Even without looking at a photo album, I can picture in my mind’s eye a vacation photo from the gorgeous BLM-managed (Bureau of Land Management) land near Moab, Utah. That image of my family and friends on a bicycle trip in the red rock lands, perfectly faded by time, carefully preserved for posterity. Nowhere in that photo does a fracking rig, or any telltale signs of industrial activity appear. But skip ahead fifteen or twenty years into the future, and this photo could be telling an entirely different story.
That’s because parcels of BLM-managed land like the ones near Moab Valley, Arches National Park, Canyonlands National Park and so many others in the U.S., may be at risk from nearby fracking. President Obama’s BLM controls access to more than 700 million acres of federally owned mineral rights, some of which sit adjacent to public parks.
Some 38 million acres of that land is currently leased, and over the past three years, the oil and gas industry has drilled over three thousand new wells, 90 percent of which have been (or will be) fracked. In fact, existing and proposed drilling and fracking operations overseen by the BLM threaten public lands, nearby watersheds, air quality and the health and safety of surrounding communities in 27 states.
The mission of the BLM, according to its own website, is “to sustain the health, diversity and productivity of America’s lands for the use and enjoyment of present and future generations.” But how can future generations be expected to enjoy lands that sit adjacent to hardcore industrial activity?
Earlier this summer, the Associated Press revealed that four in 10 new oil and gas wells on BLM-managed property are not being inspected. According to AP analysis of BLM records, between 2009 and 2012, 1,400 wells deemed “high priority” were not examined for potential safety violations. The BLM simply isn’t upholding its responsibility to protect our lands, yet the Obama administration wants to allow more of these potential time bombs to tick away just miles from many of our nation’s treasures. Even one former BLM employee deemed these wells “a disaster waiting to happen.”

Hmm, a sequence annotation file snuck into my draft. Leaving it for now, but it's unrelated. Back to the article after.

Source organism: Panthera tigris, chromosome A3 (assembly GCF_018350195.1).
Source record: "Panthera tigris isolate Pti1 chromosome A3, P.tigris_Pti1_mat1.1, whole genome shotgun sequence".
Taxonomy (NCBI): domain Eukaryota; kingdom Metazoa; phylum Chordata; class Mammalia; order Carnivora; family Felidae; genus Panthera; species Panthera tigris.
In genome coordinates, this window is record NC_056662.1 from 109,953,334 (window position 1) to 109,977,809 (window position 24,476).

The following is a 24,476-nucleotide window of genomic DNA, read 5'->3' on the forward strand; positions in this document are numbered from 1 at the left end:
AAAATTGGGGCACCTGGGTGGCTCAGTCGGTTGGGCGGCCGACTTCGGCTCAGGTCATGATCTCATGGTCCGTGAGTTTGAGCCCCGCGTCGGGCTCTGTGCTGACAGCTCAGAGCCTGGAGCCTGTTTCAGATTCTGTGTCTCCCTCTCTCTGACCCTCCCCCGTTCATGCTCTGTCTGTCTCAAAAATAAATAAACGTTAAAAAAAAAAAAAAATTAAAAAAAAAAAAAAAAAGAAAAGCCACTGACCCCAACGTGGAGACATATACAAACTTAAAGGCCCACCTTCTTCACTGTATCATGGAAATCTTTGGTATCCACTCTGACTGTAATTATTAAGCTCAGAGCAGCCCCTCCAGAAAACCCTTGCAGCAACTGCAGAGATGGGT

Last year, the agency released new rules for drilling and fracking on federal lands. If enacted, these rules would fail to protect those sacred areas from fracking. Food & Water Watch, joined by a coalition of nearly 300 environmental and consumer organizations, submitted more than half a million public comments urging the Obama administration to ban fracking on federal lands. Nearly a year later, little has happened. But this is a pivotal moment.
President Obama is nearing the end of his exhausting and contentious presidency, with an eye, no doubt, to his legacy. Will he ultimately embody the progressive values he campaigned on, or will he sell off our lands and our collective futures to Big Oil and Gas? When it comes to preserving our natural parks, will he be remembered more like Teddy Roosevelt, or will he be lumped in with the Koch Brothers?
The BLM has asked the government for $150 million to support well inspections, but Congress can do better. Our legislative branch has the power to protect our public lands from fracking, not by throwing money at problematic wells, but by banning oil and gas development on public lands altogether. That’s why Congress needs to introduce legislation to that effect.
By now, we’ve seen enough accidents at fracking and drilling sites to know that the practice cannot be safely regulated. We’ve read countless news articles about fracking contaminating water supplies, contributing to global warming and possibly causing earthquakes in regions of the U.S. that typically do not see much seismic activity. So why mar the landscapes near our treasured national lands with fracking rigs, waste pits, well sites and new roads? Is nothing sacred?
I want my grandchildren to be able to enjoy the Moab area as I have more than a dozen times over the past 25 years. But if oil and gas development continues to threaten our nation’s treasured lands, all we, and President Obama, will have left is one toxic legacy.